Update 5/6/21: MDHHS released a FAQ webpage for the May 6, 2021 Gatherings and Face Mask Order.
Update 4/22/21: The Michigan Department of Health and Human Services extended and expanded the Gatherings and Face Mask Order. The Order is effective from April 19 through May 24, 2021. The expansion includes mask covering requirements for children ages 2 to 4, effective April 26, 2021. The agency also published a resource guide to summarize the current requirements: MDHHS Epidemic Order Effective April 19 Through May 24.
Update 3/2/21: On March 5, 2021, Emergency Order under MCL 333.2253 – Gatherings and Face Mask Order took effect. The order expands capacity limits to 50% indoor retail and dining, private gatherings are limited to 15 people, outdoor resident gatherings are limited to 50 people, different households may gather outdoors for up to 25 people, athletic and outdoor recreation gatherings that can seat 10,000 people are limited to 375 people, casinos and gyms are limited to 30% capacity. An FAQ was released to help answer questions about gatherings and capacity.
Update 11/1/20: Governor Whitmer issued an updated Gatherings and Face Mask Epidemic Order to limit gatherings and to require face coverings in any non-residential gathering. People in a residential gathering are strongly encouraged to wear a face covering. Employers must prohibit gatherings unless everyone is wearing a face covering. there are exceptions to the face covering mandate that can be found in section 7 of the Order. It’s acceptable for a visitor or customer to say they are not wearing a face covering because of one of the reasons listed under section 7. A one-page Social Gatherings Guide was issued to help clarify the Order. The MDHHS Epidemic order OCT. 29 Infographic, and MDHHS Epidemic order OCT. 29 Fact Sheet were both updated.
Update 10/13/20: Emergency Order Under MCL 333.2253 – Gathering Prohibition and Face Covering Order was issued to rescind Emergency Order Under MCL 333.2253. The current Emergency Order limits the number of people who may gather in an indoor or outdoor setting, and any businesses that requires employees to gather together for work must conduct daily self-screenings for all workers and contractors. Retail, libraries and museums should limit capacity to 50%. Social distancing and face coverings should continue to be used. Additionally, face coverings should be used by anyone gathering together, whether at work or other indoor gathering. Additional guidance and resources have been developed: MDHHS Epidemic Order OCT. 9 Fact Sheet and Infographic.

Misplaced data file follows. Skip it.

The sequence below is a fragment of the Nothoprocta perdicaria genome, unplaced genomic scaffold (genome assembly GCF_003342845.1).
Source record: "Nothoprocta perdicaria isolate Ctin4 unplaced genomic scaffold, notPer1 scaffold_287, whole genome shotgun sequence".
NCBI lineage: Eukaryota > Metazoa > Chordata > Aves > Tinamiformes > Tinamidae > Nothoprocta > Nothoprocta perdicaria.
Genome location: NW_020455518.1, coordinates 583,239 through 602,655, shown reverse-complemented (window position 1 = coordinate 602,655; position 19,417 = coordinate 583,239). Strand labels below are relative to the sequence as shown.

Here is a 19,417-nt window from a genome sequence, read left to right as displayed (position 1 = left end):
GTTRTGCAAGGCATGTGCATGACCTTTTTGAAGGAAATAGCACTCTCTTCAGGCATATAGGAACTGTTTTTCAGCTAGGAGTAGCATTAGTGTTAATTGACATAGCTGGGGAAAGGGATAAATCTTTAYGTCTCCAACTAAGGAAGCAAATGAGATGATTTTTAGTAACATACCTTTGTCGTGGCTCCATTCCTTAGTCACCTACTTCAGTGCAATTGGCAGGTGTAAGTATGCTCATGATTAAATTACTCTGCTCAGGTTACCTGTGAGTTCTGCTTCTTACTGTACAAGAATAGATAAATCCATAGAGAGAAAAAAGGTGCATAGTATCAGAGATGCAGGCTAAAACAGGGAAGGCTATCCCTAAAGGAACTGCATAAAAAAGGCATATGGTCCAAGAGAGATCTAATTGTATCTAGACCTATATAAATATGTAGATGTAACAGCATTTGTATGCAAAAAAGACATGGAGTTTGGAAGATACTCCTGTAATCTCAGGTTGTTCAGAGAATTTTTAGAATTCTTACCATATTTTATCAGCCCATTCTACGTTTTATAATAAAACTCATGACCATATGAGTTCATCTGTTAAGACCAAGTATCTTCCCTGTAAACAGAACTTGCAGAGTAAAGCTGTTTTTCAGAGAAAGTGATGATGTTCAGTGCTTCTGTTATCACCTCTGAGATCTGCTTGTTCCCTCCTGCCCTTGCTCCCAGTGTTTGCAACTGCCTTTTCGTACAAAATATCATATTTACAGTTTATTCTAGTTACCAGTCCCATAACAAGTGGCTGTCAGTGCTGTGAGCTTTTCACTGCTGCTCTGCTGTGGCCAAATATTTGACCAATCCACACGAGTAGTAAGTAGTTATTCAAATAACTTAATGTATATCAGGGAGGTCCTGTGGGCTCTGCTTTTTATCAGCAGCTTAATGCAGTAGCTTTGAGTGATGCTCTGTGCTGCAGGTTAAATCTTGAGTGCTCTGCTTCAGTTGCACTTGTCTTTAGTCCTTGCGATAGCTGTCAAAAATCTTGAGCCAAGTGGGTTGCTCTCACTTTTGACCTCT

Executive Order 2020-147 went into effect on July 10, 2020 for residents, and for businesses on July 12, 2020. Residents are required to wear a face covering in all indoor places (outside of their residence), outdoor public places where social distancing requirements can’t be met, when waiting to use public transportation, and inside public transportation. Businesses may refuse service or entry onto business premises to anyone who is not wearing a face covering. Businesses are required to post a poster in the front entrances. Exemptions can be found starting on page 3 of the Order.
Update 1/5/21: Governor Whitmer signed SB 604 extending unemployment benefits for 26 weeks, until March 2021.
The unemployment benefits period will extend to 26 weeks. The legislation allows additional businesses to participate in the work-share program to employ people part-time and get paid through the state and removes the onus on these businesses to pay unemployment insurance if workers are laid off because of the COVID-19 pandemic.
Starting in 2021, unemployment will revert back to 20 weeks.
Retaliation Protections Expand
Who: Michigan businesses and employees
When: Effective immediately and continues until the end of the state’s state of emergency
What: Governor Gretchen Whitmer published an Executive Order barring employers from disciplining or terminating employees who are staying home because they are displaying COVID-19 symptoms, have a COVID-19 positive test, or have come into contact with someone who has tested positive or displayed symptoms. These individuals should be treated as if they were taking leave under the Michigan Paid Medical Leave Act.